In response to the Facebook posts and 10 demands, Rieke published a letter to the community in the Times Argus on January 27th, 2020. This was an attempt to make peace and share her own story.
“In my journey to becoming more sensitive to others’ experiences, I learned that misunderstood and non-recognized power dynamics cause vastly more confusion and pain than we understand or express,” Rieke wrote. “And so I talk about these things readily and urgently.”
Rieke said she tried to get help from the Montpelier Community Justice Center and was denied. She said that the MCJC told her that because her victims did not want to speak with her, there was nothing they could do.
“Assuming that I had caused that kind of problem for multiple people in a systematic way, it’s an appropriate thing to humiliate me,” Jaquelyn said in our interview. “But for me I was very sad to learn that I had hurt them and I was very eager to deal with that in some way.”
Now as the Facebook campaign continues, there are real costs for Rieke.
“I hear that Vini believes that they are a victim of sexual harm of mine,” said Rieke, “but I am now a victim of Vini’s bullying.”
The Public Debate
The community had a lot to say about Jacquelyn’s story. After VTDigger published Allen’s article on January 29, 2020 the comment section was overflowing with opinions.
Some voices supported Rieke.
“She apologized publicly, admitted she was doing the whole being a boss thing absolutely wrong, and changed her behavior…The fact that this wasn’t good enough for a few who are now pressuring the community to squash this woman into the ground is absurd.”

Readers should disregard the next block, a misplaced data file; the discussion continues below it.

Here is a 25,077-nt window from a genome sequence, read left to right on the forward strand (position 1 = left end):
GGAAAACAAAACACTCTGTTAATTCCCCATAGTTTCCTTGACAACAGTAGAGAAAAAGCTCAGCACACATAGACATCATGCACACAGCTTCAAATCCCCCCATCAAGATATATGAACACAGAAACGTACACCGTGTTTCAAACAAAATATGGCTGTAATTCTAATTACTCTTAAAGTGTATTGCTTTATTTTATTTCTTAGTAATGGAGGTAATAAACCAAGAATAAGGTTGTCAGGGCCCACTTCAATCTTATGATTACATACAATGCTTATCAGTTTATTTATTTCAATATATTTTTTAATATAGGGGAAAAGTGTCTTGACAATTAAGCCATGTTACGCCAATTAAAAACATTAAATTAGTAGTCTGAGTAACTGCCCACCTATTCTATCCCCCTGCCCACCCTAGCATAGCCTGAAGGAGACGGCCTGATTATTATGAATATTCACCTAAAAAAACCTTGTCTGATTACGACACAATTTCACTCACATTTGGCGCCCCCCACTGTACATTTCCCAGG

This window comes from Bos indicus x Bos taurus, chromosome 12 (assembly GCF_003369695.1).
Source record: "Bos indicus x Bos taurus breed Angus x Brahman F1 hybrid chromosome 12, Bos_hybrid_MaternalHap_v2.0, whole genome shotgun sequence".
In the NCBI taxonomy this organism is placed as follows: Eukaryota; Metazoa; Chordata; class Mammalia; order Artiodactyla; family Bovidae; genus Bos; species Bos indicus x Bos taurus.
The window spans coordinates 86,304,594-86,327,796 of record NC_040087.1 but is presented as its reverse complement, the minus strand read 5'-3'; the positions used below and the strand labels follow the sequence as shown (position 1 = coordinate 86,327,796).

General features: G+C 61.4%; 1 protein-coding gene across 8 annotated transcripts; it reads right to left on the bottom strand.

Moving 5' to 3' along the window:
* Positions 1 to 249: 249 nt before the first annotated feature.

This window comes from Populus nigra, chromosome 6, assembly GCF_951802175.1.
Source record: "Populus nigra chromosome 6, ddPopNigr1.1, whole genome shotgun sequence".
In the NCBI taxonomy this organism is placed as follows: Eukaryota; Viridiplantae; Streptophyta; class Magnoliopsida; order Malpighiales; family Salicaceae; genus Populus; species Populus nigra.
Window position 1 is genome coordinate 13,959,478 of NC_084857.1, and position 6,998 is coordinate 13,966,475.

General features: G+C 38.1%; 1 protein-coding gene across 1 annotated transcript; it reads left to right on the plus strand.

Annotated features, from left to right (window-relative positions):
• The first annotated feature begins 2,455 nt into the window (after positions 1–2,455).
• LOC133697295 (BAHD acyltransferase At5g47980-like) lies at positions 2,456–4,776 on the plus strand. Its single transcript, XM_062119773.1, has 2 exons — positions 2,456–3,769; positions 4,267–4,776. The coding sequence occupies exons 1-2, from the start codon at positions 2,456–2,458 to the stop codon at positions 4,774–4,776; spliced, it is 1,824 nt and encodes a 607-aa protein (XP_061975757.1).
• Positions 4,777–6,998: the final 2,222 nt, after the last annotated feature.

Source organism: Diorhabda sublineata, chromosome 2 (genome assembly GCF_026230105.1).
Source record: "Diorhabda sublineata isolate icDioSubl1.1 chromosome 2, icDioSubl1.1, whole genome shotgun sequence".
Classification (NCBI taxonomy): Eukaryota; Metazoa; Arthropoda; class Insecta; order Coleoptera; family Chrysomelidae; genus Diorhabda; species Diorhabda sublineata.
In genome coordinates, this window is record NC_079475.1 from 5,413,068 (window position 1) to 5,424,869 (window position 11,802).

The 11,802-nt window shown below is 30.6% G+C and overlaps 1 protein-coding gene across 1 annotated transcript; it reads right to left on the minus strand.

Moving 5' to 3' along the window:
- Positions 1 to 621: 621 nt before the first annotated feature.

Others believe what the VTJL is doing is just.
“What a double standard! If a man was appearing nude in front of employees and selling chocolate shaped like male sex organs, there would be a huge uproar from the entire community… Amazing that people are actually making excuses for Mrs. Rieke.”
Grae Frechette, an employee at Nutty Steph’s/Rabble Rouser, has worked with Rieke since June of 2019.
“There are immigrants who work here, people of color who work here, people like myself, queer people, and trans people who get to come here everyday and actually bring ourselves to work,” Grae said, “and then there are these people saying the person who founded this company needs to leave.”
Nicole Grenier and Rieke have worked together in the past. Grenier has supported people with disabilities finding employment at Rabble Rouser. Grenier is a mandated reporter for the community through her role at Washington County Mental Health.